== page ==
The key figure in Polonia politics in America turned out to be neither Dmowski nor Piłsudski (neither spent very much time in America, with the latter only visiting once while traveling to Japan), but of all people a world-renowned concert pianist, Ignacy Jan Paderewski. Having toured Europe and America extensively for many years, and being fluent in English (among other languages), Paderewski was the most famous Pole in the world at the time. His activities during World War I as Poland’s most eloquent champion would also make him the country’s best known political figure.
Paderewski, along with Nobel-prize-winning writer Henryk Sienkiewicz, formed the General Committee of Relief for War Victims in Poland (Generalny Komitet Pomocy Ofiarom Wojny w Polsce) in January 1915, which came to be informally known as the Vevey Committee, named after the Swiss city in which they were headquartered. The committee was the epicenter of the small, but highly influential group of Polish émigrés that would help to focus the efforts of Polonia organizations in the United States.
Also established in the U.S. in October 1914 in Chicago, was the Polish Central Relief Committee (Polski Centralny Komitet Ratunkowy, PCKR), a federation of major Polish organizations including: the Polish Roman-Catholic Union, Polish National Alliance, Polish Falcons’ Alliance, Alliance of Polish Women, National Council and others. This organization was influenced by the National Democrats and Dmowski.
The National Defense Committee (Komitet Obrony Narodowej, KON) was formed in 1912 in Pittsburgh and enjoyed a brief period of hegemony over Polonia politics. However, once it became clear that KON was not a broadly representative organization, and that the majority of their leadership were partisans of Piłsudski’s Polish Legions, the coalition collapsed. The KON would play a minor, oppositional role in American Polonia politics.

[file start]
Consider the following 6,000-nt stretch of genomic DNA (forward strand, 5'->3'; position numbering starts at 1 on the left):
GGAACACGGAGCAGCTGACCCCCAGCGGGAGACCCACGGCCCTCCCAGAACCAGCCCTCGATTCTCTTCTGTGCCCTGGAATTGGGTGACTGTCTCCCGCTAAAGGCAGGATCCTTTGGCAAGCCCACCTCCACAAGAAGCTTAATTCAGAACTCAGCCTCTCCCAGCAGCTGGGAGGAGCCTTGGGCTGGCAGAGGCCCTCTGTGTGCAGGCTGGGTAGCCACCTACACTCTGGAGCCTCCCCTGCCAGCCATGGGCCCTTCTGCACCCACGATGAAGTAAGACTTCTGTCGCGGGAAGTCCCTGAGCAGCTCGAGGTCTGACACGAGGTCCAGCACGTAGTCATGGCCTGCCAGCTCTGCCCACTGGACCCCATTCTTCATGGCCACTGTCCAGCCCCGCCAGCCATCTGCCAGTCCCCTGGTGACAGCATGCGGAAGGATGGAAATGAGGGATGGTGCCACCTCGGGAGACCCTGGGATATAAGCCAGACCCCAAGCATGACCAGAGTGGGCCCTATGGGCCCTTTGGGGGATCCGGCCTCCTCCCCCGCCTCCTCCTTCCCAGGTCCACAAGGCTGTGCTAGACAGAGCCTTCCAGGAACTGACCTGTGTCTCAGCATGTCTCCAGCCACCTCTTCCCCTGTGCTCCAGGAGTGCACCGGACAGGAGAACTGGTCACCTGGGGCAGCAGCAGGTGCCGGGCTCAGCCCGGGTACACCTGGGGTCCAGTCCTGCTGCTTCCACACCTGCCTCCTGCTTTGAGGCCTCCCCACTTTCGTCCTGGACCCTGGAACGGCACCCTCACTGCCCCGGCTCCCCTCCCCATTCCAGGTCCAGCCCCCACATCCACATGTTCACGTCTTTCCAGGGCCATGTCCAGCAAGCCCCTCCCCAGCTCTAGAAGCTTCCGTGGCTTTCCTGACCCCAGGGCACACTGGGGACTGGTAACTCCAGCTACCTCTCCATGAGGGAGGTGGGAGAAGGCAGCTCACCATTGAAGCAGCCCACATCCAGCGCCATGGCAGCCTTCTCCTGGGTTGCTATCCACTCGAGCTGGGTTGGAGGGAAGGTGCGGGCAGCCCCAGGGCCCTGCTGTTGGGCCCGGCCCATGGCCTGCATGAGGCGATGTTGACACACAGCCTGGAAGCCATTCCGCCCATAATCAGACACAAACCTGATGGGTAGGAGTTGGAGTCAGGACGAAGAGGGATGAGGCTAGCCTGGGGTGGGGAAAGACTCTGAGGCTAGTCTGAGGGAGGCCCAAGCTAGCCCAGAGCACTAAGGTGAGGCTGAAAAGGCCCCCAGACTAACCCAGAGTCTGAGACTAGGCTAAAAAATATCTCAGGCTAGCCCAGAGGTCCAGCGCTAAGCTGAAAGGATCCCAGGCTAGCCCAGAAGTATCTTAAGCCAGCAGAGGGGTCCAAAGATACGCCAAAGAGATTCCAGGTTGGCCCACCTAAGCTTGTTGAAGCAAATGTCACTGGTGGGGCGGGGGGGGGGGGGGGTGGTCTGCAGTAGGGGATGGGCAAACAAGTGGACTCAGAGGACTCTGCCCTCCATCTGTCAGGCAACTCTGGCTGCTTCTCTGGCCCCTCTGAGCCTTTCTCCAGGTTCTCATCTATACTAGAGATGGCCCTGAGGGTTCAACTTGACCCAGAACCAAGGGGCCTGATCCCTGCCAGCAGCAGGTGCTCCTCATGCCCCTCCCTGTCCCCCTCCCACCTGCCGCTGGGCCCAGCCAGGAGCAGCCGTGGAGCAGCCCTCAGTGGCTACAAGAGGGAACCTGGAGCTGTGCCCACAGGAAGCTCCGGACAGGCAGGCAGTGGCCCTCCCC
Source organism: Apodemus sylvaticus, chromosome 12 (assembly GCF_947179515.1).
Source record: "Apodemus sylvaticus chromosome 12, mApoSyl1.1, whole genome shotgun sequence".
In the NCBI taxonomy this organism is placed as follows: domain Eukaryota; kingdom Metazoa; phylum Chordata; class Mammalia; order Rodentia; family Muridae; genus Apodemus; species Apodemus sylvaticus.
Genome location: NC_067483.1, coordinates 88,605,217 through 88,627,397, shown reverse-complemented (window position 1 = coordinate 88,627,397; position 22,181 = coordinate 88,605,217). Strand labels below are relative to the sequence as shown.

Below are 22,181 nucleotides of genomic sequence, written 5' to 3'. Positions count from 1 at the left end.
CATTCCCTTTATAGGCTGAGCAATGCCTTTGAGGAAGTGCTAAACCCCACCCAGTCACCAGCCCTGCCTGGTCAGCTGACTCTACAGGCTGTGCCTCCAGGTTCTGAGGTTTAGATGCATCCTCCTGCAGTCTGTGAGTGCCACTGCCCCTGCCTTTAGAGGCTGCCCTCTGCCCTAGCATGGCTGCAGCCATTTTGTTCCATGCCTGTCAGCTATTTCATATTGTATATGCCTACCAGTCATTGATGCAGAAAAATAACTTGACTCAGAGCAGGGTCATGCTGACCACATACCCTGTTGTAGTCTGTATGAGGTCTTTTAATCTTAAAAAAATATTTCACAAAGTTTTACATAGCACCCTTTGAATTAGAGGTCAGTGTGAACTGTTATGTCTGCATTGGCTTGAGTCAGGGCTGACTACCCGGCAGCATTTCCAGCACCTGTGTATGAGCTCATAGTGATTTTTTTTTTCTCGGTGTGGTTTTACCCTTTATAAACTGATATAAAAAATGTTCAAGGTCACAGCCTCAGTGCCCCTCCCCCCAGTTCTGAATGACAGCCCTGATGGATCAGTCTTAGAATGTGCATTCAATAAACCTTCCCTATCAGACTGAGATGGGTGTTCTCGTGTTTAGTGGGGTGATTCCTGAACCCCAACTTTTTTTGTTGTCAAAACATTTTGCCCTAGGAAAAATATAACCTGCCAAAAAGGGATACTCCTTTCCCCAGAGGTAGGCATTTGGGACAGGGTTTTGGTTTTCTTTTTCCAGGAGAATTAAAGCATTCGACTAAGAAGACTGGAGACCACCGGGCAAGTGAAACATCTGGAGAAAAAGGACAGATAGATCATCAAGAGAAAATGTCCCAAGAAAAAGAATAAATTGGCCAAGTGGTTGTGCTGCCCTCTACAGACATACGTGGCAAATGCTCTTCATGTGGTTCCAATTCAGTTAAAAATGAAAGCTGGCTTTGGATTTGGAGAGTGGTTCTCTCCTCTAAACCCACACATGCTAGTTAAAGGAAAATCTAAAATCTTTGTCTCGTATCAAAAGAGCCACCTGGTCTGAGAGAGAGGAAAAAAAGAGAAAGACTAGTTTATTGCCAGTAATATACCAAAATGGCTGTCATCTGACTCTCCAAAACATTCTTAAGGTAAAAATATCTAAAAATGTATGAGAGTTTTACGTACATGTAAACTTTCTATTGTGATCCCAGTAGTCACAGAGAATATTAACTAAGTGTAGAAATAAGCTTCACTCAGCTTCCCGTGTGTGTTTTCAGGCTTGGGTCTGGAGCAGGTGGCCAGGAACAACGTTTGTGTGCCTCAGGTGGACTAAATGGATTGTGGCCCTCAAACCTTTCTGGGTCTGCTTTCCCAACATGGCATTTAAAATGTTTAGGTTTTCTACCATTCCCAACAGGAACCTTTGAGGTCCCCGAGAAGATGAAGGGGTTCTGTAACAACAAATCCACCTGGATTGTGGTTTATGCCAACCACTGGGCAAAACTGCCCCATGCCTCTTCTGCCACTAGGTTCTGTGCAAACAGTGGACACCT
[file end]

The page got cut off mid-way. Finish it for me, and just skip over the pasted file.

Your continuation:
The Polish Central Relief Committee and Vevey cooperated, thanks to Paderewski’s arrival in America in April 1915 and his tour of Polonia organizations around the country. Disagreements over whether the relief organizations should engage in political actions or remain apolitical led to strong antagonisms between the Vevey Committee and the KON. The latter’s support of the Central Powers and the association of Vevey with the Entente, and their respective opinions as to which side would better realize Polish independence, was the basis of this friction.
In total, the Vevey committee received approximately $4 million in donations during the course of the war, $2.5 million of which came from the United States. This was quite a sum, accounting for the fact that a majority of donations, at least from the U.S., were from working class Poles who earned less than $400 per year.
While American Polonia was a force to be reckoned with, ultimately its greatest influence was realized by one man. Paderewski enjoyed the respect, financial support and access to media platforms (namely newspapers and public appearances) afforded by Polonia, which allowed him to carry on practically full-time political work from 1915 onward. Though sometimes vain, naive and prone to nervous breakdowns, Paderewski was able to create a personal connection with the most influential men in America at the time. His efforts highlighted the issues of Polish relief and independence in a way that no other individual or group could come close to.
Paderewski, Colonel House and Woodrow Wilson
Paderewski’s activities on Poland’s behalf would eventually lead him to meet President Wilson’s closest advisor, Edward Mandell House on November 12, 1915. The purpose of the meeting was Paderewski’s desire to impress upon House the need for Polish relief and to request assistance in securing aid from the administration. Colonel House (an honorific title, as he had no military background) was immediately taken in by Paderewski’s dynamism, energy and patriotic zeal. “We were friends at our first meeting. I knew at once that I was in the presence of a great man, and one with whom it would be a delight to work. He inlisted [sic] my sympathies for Poland.” House later reflected on the importance of the Paderewski friendship to his involvement in the Polish cause: